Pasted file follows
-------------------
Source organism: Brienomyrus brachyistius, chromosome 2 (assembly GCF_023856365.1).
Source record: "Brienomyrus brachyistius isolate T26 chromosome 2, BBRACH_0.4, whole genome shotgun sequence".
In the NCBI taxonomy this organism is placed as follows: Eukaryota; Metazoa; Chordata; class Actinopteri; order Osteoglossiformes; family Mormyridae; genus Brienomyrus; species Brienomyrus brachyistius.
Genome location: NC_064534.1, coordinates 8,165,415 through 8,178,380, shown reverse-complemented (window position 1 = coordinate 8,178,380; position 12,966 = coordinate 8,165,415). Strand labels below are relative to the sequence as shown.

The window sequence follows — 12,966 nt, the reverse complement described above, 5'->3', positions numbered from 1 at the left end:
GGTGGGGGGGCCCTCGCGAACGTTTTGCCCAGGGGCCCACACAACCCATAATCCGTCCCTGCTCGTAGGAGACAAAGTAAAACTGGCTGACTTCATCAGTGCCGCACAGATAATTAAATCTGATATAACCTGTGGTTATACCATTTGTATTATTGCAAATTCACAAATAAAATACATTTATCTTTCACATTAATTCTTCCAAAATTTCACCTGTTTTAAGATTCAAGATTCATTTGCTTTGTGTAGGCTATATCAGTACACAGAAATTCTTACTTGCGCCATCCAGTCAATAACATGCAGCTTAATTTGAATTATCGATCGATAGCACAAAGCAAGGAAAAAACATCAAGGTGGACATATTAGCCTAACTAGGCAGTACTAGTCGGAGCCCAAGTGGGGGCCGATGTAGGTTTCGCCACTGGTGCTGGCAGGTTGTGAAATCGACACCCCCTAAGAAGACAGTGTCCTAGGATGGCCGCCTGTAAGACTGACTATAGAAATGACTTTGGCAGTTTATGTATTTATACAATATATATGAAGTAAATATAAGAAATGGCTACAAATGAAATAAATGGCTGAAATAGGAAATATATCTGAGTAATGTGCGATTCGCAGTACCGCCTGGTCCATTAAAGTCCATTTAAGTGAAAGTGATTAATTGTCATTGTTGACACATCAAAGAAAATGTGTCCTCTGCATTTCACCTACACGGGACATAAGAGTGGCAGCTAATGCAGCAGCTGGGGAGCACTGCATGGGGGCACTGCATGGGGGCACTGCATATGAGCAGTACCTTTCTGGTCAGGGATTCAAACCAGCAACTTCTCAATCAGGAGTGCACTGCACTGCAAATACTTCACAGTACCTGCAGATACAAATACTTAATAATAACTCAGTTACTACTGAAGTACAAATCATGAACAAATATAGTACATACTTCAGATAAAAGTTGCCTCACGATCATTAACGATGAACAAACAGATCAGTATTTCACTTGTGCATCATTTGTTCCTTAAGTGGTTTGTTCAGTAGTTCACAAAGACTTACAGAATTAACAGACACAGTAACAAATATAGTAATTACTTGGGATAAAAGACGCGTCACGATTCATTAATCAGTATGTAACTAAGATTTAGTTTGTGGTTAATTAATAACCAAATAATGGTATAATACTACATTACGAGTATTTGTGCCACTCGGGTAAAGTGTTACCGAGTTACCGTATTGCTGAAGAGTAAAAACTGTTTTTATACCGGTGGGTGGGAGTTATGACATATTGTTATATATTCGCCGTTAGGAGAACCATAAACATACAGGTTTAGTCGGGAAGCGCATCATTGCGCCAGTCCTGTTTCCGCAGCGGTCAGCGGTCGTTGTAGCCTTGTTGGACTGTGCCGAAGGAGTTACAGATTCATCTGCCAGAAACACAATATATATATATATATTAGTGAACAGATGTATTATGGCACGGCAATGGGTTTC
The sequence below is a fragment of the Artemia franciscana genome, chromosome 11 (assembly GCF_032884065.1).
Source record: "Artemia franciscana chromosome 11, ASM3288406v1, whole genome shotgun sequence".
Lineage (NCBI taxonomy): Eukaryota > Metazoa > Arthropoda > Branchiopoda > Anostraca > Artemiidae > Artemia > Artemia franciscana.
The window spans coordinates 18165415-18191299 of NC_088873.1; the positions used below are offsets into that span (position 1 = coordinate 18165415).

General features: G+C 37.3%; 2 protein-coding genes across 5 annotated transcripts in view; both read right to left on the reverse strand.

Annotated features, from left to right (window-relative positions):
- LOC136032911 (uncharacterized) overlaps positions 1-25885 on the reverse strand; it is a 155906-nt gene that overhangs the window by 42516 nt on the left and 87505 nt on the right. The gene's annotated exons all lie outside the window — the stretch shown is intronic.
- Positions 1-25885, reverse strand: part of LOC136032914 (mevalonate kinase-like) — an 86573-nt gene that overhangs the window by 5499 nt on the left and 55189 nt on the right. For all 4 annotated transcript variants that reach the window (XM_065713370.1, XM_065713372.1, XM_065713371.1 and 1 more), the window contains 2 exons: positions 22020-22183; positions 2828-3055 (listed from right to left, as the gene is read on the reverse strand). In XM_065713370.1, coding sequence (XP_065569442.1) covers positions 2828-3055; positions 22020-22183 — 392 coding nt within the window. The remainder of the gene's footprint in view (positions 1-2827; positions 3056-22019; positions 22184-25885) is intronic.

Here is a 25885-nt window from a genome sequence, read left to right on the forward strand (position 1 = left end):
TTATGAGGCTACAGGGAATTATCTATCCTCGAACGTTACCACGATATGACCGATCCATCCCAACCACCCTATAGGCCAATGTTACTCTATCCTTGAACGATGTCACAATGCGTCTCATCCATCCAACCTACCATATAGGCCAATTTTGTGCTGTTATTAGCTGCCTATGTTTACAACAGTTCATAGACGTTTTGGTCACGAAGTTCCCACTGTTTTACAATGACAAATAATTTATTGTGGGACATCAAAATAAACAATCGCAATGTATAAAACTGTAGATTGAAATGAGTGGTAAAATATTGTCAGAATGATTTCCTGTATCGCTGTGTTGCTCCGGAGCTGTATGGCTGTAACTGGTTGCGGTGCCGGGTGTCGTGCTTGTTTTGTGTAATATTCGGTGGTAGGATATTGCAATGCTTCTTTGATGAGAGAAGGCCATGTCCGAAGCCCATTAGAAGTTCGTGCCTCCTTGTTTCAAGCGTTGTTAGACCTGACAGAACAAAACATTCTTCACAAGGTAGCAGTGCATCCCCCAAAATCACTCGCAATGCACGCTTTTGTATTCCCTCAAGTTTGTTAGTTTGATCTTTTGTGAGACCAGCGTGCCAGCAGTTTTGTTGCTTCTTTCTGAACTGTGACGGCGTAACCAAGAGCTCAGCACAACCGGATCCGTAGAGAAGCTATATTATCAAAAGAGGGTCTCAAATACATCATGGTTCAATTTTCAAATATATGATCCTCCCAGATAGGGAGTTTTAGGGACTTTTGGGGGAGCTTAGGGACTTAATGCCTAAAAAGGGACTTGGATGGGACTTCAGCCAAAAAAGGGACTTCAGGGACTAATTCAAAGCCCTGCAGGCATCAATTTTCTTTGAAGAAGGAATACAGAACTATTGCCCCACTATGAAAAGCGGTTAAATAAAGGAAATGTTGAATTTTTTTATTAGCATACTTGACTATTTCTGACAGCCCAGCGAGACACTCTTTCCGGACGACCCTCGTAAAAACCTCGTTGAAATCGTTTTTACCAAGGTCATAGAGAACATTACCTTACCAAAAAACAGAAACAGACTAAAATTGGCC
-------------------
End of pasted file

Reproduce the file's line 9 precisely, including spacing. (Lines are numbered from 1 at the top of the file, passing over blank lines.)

Lineage (NCBI taxonomy): Eukaryota > Metazoa > Arthropoda > Branchiopoda > Anostraca > Artemiidae > Artemia > Artemia franciscana.